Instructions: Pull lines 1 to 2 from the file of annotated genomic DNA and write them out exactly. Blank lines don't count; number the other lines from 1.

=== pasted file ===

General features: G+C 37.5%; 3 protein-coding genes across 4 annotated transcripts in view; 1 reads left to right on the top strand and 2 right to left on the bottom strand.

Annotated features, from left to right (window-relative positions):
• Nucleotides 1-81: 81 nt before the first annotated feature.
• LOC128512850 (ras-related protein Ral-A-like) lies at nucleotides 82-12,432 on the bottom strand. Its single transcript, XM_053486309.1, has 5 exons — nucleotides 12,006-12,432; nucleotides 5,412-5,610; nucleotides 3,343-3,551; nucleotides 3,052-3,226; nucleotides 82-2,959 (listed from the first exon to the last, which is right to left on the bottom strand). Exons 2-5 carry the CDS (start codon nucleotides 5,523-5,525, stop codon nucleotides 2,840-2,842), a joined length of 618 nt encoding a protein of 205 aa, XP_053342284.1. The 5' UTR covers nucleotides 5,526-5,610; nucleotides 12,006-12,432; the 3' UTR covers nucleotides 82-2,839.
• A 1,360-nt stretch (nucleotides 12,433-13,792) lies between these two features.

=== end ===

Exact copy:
General features: G+C 37.5%; 3 protein-coding genes across 4 annotated transcripts in view; 1 reads left to right on the top strand and 2 right to left on the bottom strand.

Annotated features, from left to right (window-relative positions):